Wednesday, October 17, 2012

A.O.C.: Values & Choice

Haley Scholars Fall 2012 Reading Groups  

By Danielle Hall

As we’ve been reading each chapter of The Art of Choosing, we have had many opportunities to contemplate and discuss the complex processes involved in making decisions. However, I found chapter 5 “I, Robot?” particularly interesting because Iyengar identified the ways that our choices are often “manipulated” by external factors beyond our control. Some of the noted examples from the chapter were the “Ballet Slippers” vs. “Adore-A-Ball” nail polish samples in “Neutral Observer,” color and trend predictions of fashion designers and retailers in “You Say Chicken, I Say Egg,” and bottled water vs. tap in “There Is A Difference.”

According o Iyengar, "we tend to put choice on a pedestal, so much so that we expect to be able to bend everything to our will." However, she notes, "we would serve ourselves better by separating the influences that conflict with our values from the influences that are basically harmless" (175).

What did you find most useful about the discussion of values and choice in chapter 5? Why and how so?


Nicholas M. said...

When Lyengar discussed the ways that our choices are often "manipulated" by external factors beyond our control, I found to be most useful in the discussion of values and choice. The example of the two nail polishes that were indistinguishable by color,but when the name were revealed, there was a difference, which shows that individuals evaluate at the entire "package" when making a choice.

What i found most interesting in chapter 5, was the question that Lyengar concluded from her studies "can we really trust our senses and the choices we make based on them?" My answer to that question would be no because in the example of the nail polish the majority of people made there choice based on the name, even though the colors were virtually the same.

Brenda W. said...

What I found most useful about the discussion of value and choice in Chapter 5 was the reality of Iyengar's statements and examples. This chapter, just like chapter 3, made me reevaluate myself. I know I sometimes am a victim of "brand" when it comes to decision making. When she gave the nail polish example I felt as if she were speaking directly to me. Society makes brand seem so important when in reality I would choose the cheaper more comfortable option if it were not for outside influences. Following trends may be age appropriate for a 19 year old but how can I ever expect to be a leader if I choose to follow?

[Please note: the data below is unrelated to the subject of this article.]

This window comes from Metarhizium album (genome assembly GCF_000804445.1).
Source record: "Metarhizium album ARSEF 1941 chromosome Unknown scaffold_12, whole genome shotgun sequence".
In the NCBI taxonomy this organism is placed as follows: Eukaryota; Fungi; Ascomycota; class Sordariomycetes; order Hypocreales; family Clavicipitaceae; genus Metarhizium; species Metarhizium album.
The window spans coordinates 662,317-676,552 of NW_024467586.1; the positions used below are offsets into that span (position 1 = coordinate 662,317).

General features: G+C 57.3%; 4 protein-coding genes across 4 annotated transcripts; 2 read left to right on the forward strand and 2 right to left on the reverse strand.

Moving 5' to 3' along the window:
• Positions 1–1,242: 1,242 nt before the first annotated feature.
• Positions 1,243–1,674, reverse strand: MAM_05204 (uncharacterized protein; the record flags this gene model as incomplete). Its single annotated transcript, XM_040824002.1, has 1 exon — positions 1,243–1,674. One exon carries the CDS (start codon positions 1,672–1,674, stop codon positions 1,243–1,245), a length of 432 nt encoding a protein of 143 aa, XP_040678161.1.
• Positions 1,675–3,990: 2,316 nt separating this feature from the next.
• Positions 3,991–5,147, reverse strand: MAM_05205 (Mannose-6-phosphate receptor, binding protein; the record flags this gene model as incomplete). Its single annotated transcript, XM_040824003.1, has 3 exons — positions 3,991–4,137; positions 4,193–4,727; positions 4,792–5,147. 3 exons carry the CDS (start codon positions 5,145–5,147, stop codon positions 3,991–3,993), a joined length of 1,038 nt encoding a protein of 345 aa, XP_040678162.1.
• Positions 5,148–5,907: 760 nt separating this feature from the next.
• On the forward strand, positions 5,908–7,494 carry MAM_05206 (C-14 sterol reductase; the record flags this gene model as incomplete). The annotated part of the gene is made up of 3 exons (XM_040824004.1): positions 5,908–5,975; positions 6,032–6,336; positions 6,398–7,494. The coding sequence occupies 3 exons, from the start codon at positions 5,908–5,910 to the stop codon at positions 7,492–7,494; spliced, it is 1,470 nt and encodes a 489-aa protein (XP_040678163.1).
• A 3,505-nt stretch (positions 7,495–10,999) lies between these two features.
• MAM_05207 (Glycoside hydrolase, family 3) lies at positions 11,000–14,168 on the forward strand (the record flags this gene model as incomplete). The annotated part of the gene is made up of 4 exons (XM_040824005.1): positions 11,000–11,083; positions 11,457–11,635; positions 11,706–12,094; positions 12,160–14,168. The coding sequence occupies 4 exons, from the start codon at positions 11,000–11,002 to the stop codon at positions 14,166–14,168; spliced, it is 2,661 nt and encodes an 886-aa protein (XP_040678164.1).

Iyengar is teaching me that there truly is an art to choosing and the choices I make now determine and reflect who I am and who I will be as an individual.

Tiara Y. said...

The fact that the examples were ones that I could actually relate to is what I found most useful. It's one thing to be able to understand a certain view but when you can completely relate it makes it that much more real. Especially with the nail polish example, because I had this same type of discussion with some of my co-workers. I typically do buy brand name products not just because of the name but you usually get what you pay for, so in some instances I don't mind spending a few extra dollars if the quality is great. But this chapter alone did shine a light on decision making in society.

Jamila M said...

What I found most useful is the way our perception on things can alter the decisions we make after some aspect is brought to our attention. This grasped my focus the most because it is the most relevant to my everyday life. Friends, family, or the manicurist can greatly effect the outcome of certain situations I'm in, whether large or small.

Yasmyn K. said...

What I found interesting, pertaining to Lyengar's text, is that people tend to be captivated by the name/status of a items than the quality/substance of that particular object. For example, millions of people were and still are doing what they can to get their hands on the new iphone 5. Majority of the purchasers already possessing a cellular device that is still working efficiently.
Lyengar's text holds true and helps people, including myself, to evaluate and question our motives/decisions in everyday life. Am I authentic or am I just a duplicate?